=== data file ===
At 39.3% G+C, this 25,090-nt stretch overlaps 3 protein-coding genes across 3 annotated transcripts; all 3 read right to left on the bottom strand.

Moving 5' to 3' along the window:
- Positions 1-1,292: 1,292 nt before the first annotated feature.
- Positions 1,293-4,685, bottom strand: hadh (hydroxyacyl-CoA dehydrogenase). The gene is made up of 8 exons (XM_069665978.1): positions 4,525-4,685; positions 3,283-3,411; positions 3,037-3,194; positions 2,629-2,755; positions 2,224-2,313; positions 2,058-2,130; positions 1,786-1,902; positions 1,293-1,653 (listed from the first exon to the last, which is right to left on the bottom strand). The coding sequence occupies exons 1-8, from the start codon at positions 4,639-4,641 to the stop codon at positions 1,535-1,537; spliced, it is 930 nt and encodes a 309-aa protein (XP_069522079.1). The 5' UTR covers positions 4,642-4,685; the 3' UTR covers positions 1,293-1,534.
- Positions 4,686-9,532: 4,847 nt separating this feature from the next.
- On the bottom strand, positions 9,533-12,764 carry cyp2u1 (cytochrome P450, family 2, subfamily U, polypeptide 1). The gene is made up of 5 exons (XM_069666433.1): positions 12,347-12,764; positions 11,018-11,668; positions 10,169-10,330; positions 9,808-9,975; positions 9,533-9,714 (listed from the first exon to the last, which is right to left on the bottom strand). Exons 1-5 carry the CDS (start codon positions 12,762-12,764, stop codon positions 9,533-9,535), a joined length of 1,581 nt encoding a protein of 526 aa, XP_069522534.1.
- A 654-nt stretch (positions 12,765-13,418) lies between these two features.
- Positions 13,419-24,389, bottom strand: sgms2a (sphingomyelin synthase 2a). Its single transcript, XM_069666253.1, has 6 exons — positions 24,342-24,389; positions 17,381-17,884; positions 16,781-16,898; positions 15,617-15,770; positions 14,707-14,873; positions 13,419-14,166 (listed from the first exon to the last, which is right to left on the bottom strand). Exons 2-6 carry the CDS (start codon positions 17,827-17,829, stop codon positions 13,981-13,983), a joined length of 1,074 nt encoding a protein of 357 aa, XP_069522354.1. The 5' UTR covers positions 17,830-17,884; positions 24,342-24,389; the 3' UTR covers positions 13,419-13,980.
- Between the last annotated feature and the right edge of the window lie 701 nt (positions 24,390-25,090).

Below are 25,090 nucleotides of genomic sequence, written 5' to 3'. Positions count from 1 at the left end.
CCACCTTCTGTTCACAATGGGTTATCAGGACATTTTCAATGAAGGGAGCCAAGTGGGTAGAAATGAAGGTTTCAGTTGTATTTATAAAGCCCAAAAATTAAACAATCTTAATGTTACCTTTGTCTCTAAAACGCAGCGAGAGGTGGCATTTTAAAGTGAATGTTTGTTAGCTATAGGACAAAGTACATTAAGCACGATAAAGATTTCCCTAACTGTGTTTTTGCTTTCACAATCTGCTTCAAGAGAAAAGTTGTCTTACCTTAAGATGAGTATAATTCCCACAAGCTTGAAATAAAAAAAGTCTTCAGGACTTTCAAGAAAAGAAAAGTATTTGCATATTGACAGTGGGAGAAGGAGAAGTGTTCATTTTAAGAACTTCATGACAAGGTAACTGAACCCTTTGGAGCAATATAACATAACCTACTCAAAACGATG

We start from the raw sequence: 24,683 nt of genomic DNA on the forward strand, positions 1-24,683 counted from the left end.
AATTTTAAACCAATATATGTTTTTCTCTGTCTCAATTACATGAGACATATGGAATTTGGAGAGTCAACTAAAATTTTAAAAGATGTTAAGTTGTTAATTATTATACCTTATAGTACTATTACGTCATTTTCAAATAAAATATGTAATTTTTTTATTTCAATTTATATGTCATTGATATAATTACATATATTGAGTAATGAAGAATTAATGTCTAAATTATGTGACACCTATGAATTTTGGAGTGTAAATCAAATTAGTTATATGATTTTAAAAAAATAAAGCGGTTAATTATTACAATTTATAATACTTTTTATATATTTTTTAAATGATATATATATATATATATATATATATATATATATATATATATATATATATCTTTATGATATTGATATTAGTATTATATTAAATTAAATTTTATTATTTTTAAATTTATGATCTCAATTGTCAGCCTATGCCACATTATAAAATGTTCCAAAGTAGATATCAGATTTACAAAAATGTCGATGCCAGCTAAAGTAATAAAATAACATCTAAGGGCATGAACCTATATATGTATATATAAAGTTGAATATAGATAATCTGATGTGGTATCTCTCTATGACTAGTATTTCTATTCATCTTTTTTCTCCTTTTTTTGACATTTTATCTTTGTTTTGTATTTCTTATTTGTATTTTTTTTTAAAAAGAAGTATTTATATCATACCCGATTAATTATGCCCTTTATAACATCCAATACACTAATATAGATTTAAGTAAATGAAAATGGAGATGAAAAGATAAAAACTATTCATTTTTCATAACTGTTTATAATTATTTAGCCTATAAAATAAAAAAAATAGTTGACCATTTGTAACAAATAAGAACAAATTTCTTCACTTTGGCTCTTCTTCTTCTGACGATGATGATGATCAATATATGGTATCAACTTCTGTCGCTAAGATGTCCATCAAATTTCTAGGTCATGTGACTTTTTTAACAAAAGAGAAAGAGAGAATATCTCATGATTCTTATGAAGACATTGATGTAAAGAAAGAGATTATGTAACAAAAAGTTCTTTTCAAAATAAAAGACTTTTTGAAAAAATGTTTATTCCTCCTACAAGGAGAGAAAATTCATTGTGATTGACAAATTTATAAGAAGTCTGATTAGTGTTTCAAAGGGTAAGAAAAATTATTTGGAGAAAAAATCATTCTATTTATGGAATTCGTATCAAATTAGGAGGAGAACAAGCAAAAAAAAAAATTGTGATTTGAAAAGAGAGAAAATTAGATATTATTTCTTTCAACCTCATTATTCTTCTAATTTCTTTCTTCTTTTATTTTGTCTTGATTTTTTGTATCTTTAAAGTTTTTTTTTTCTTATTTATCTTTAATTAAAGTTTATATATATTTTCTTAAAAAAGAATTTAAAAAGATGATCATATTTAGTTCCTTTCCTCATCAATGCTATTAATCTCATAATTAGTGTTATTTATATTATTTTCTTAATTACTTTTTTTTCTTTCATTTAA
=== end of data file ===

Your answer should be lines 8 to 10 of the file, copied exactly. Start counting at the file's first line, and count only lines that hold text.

- Positions 13,419-24,389, bottom strand: sgms2a (sphingomyelin synthase 2a). Its single transcript, XM_069666253.1, has 6 exons — positions 24,342-24,389; positions 17,381-17,884; positions 16,781-16,898; positions 15,617-15,770; positions 14,707-14,873; positions 13,419-14,166 (listed from the first exon to the last, which is right to left on the bottom strand). Exons 2-6 carry the CDS (start codon positions 17,827-17,829, stop codon positions 13,981-13,983), a joined length of 1,074 nt encoding a protein of 357 aa, XP_069522354.1. The 5' UTR covers positions 17,830-17,884; positions 24,342-24,389; the 3' UTR covers positions 13,419-13,980.
- Between the last annotated feature and the right edge of the window lie 701 nt (positions 24,390-25,090).

Below are 25,090 nucleotides of genomic sequence, written 5' to 3'. Positions count from 1 at the left end.